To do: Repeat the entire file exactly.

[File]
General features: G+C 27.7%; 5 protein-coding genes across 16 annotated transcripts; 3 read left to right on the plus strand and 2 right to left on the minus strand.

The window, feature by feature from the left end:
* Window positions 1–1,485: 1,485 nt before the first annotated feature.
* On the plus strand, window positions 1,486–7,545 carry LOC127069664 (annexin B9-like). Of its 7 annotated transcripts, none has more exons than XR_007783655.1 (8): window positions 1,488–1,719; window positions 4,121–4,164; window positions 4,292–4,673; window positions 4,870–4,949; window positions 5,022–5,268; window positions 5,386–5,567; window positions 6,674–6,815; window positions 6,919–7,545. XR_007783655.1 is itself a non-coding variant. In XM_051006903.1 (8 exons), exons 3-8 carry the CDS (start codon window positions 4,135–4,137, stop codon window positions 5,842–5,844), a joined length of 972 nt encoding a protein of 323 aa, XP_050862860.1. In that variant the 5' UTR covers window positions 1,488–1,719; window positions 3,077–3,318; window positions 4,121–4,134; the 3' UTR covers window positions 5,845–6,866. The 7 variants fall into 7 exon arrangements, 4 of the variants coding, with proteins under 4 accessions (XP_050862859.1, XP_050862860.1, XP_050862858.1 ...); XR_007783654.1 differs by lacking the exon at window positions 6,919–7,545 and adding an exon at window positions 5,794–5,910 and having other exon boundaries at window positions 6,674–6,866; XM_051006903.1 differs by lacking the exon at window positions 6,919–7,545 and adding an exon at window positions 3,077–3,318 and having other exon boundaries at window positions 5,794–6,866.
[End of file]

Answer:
General features: G+C 27.7%; 5 protein-coding genes across 16 annotated transcripts; 3 read left to right on the plus strand and 2 right to left on the minus strand.

The window, feature by feature from the left end:
* Window positions 1–1,485: 1,485 nt before the first annotated feature.
* On the plus strand, window positions 1,486–7,545 carry LOC127069664 (annexin B9-like). Of its 7 annotated transcripts, none has more exons than XR_007783655.1 (8): window positions 1,488–1,719; window positions 4,121–4,164; window positions 4,292–4,673; window positions 4,870–4,949; window positions 5,022–5,268; window positions 5,386–5,567; window positions 6,674–6,815; window positions 6,919–7,545. XR_007783655.1 is itself a non-coding variant. In XM_051006903.1 (8 exons), exons 3-8 carry the CDS (start codon window positions 4,135–4,137, stop codon window positions 5,842–5,844), a joined length of 972 nt encoding a protein of 323 aa, XP_050862860.1. In that variant the 5' UTR covers window positions 1,488–1,719; window positions 3,077–3,318; window positions 4,121–4,134; the 3' UTR covers window positions 5,845–6,866. The 7 variants fall into 7 exon arrangements, 4 of the variants coding, with proteins under 4 accessions (XP_050862859.1, XP_050862860.1, XP_050862858.1 ...); XR_007783654.1 differs by lacking the exon at window positions 6,919–7,545 and adding an exon at window positions 5,794–5,910 and having other exon boundaries at window positions 6,674–6,866; XM_051006903.1 differs by lacking the exon at window positions 6,919–7,545 and adding an exon at window positions 3,077–3,318 and having other exon boundaries at window positions 5,794–6,866.